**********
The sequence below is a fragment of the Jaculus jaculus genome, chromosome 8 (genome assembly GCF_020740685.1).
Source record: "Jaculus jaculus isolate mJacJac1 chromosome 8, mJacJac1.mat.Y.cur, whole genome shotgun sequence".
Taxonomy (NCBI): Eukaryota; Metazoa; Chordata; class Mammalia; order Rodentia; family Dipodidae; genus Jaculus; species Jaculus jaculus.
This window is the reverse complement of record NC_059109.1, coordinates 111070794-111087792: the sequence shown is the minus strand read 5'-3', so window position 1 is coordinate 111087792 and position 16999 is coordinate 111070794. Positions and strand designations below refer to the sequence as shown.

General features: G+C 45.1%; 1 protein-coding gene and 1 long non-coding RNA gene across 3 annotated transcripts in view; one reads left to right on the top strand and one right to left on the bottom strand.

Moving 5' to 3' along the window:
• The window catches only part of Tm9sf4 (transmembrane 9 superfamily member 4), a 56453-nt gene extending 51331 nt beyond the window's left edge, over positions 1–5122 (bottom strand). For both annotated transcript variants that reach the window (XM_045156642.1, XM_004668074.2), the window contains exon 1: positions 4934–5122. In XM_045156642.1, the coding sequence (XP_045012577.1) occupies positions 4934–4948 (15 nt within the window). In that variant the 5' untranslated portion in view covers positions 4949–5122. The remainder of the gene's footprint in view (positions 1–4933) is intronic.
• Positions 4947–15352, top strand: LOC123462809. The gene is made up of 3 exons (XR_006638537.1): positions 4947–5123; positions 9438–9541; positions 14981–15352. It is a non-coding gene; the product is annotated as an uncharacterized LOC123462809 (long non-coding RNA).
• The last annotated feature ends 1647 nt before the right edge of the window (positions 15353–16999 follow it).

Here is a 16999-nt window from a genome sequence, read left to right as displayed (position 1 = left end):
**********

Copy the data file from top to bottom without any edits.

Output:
The sequence below is a fragment of the Jaculus jaculus genome, chromosome 8 (genome assembly GCF_020740685.1).
Source record: "Jaculus jaculus isolate mJacJac1 chromosome 8, mJacJac1.mat.Y.cur, whole genome shotgun sequence".
Taxonomy (NCBI): Eukaryota; Metazoa; Chordata; class Mammalia; order Rodentia; family Dipodidae; genus Jaculus; species Jaculus jaculus.
This window is the reverse complement of record NC_059109.1, coordinates 111070794-111087792: the sequence shown is the minus strand read 5'-3', so window position 1 is coordinate 111087792 and position 16999 is coordinate 111070794. Positions and strand designations below refer to the sequence as shown.

General features: G+C 45.1%; 1 protein-coding gene and 1 long non-coding RNA gene across 3 annotated transcripts in view; one reads left to right on the top strand and one right to left on the bottom strand.

Moving 5' to 3' along the window:
• The window catches only part of Tm9sf4 (transmembrane 9 superfamily member 4), a 56453-nt gene extending 51331 nt beyond the window's left edge, over positions 1–5122 (bottom strand). For both annotated transcript variants that reach the window (XM_045156642.1, XM_004668074.2), the window contains exon 1: positions 4934–5122. In XM_045156642.1, the coding sequence (XP_045012577.1) occupies positions 4934–4948 (15 nt within the window). In that variant the 5' untranslated portion in view covers positions 4949–5122. The remainder of the gene's footprint in view (positions 1–4933) is intronic.
• Positions 4947–15352, top strand: LOC123462809. The gene is made up of 3 exons (XR_006638537.1): positions 4947–5123; positions 9438–9541; positions 14981–15352. It is a non-coding gene; the product is annotated as an uncharacterized LOC123462809 (long non-coding RNA).
• The last annotated feature ends 1647 nt before the right edge of the window (positions 15353–16999 follow it).

Here is a 16999-nt window from a genome sequence, read left to right as displayed (position 1 = left end):